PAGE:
Barbara Barton Sloane wanders through Bauhaus-accented Germany as the country continues to celebrate the centenary of the influential design school

The Bauhaus Art School — one of the birthplaces of Modernism — was founded in Weimar, Germany in 1919 and operated until 1933. There students studied not only architecture but created everything from art to furniture. Throughout the year Germany is continuing to celebrate the school’s centenary. Recently, I had the once-in-a-lifetime opportunity to visit all the Bauhaus hotspots and explore exhibits and events marking the design center’s founding.

Form follows function

The Bauhaus (literally “Building House”) was founded by architect Walter Gropius with the idea of creating a “total work of art.” This style, which includes architecture and graphic, interior and industrial design, would later become one of the most influential currents in modern planning —clean, simple and contemporary. American architect Louis Sullivan, describing Bauhaus, coined the phrase “form follows function” — an apt description.

The first city in my Bauhausland tour was Karlsruhe. Lying at the northern edge of the Black Forest, the town was mainly built in a charming Neoclassical style. The Landesmuseum is a massive, bright canary-yellow structure that is one of the most important cultural history museums in all of Germany. The works encompass pre- and early history, ancient cultures, the Middle Ages, the Baroque period and the rest of art history into the 21st century. Later, I explored the ZKM Center for Art and Media, housing painting, photography and sculpture as well as film, video, dance and performance. The museum’s mission is to continue the classical arts into the digital age. Meanwhile, the Daimler Collection’s “Light as an Artistic Installation,” featured 50 artists and 80 works from the 1950s to the present.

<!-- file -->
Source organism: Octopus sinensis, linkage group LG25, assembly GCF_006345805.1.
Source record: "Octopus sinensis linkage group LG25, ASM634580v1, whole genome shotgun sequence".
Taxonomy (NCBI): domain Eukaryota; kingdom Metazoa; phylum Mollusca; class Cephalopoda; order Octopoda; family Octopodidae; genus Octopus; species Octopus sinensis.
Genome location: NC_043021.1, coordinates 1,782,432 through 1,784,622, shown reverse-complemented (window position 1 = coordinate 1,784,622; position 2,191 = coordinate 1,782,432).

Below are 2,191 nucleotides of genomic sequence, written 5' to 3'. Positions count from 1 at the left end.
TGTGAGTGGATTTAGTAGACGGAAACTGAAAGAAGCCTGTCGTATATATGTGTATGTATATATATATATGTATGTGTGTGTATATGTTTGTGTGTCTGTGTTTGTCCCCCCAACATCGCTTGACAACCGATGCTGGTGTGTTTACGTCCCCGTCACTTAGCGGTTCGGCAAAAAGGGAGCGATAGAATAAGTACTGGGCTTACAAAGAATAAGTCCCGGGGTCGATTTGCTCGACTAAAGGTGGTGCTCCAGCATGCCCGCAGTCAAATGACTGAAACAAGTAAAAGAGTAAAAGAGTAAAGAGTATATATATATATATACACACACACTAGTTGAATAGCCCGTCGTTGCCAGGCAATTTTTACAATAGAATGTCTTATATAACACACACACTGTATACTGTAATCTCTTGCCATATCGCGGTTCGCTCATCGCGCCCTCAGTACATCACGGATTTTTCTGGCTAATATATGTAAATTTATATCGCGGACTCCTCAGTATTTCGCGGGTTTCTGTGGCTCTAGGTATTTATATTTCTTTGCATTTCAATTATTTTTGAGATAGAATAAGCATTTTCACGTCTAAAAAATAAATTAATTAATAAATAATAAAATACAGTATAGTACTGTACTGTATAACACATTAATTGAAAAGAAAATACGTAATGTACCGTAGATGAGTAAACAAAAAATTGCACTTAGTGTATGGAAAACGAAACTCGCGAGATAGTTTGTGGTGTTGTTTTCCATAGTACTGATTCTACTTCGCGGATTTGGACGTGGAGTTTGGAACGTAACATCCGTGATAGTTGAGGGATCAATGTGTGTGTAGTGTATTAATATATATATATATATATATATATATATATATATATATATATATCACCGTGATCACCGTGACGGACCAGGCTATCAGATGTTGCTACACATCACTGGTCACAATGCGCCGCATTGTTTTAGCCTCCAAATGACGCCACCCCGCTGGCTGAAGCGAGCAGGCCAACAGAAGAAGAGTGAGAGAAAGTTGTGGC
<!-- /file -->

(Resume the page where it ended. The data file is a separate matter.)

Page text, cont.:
Public housing for the ages

The next day I was excited to tour the Dammerstock Estate, an impressive example of new architecture created by Gropius and Otto Haesler, among others. Built in 1929 in just sevent months as an affordable housing complex, it united the aesthetic principles of air, light and hygiene. Created with radiant white plaster, gray plinths, flat roofs, uniform windows and, scattered throughout, relaxing benches, sculpture and gardens, Dammerstock works just as well today as it did when first conceived. As sprawling as it is, you feel welcomed and cozy, especially resting on a bench under towering linden and elm trees fronting the iconic Goethe House. This was Romantic writer Johann Wolfgang von Goethe’s first home as a young man and throughout his life he kept it as his retreat and studio.

‘Bauhaus girls’

One of the best preserved medieval cities in Germany, Erfurt was first mentioned in the year 742. Among its treasures is the Alte Synagogue, beautifully maintained and dating from the 11th century. A little known fact: In 1919 more women than men applied to study at one of the first Bauhaus art schools, and this city’s Angermuseum sheds light on four of the “Bauhaus Girls,” uncovering the lives of Gertrud Arndt, Marianne Brandt, Margarete Heymann and Margaretha Reichardt and their work in photography, metalwork, ceramic and textiles.

UNESCO World Heritage Sites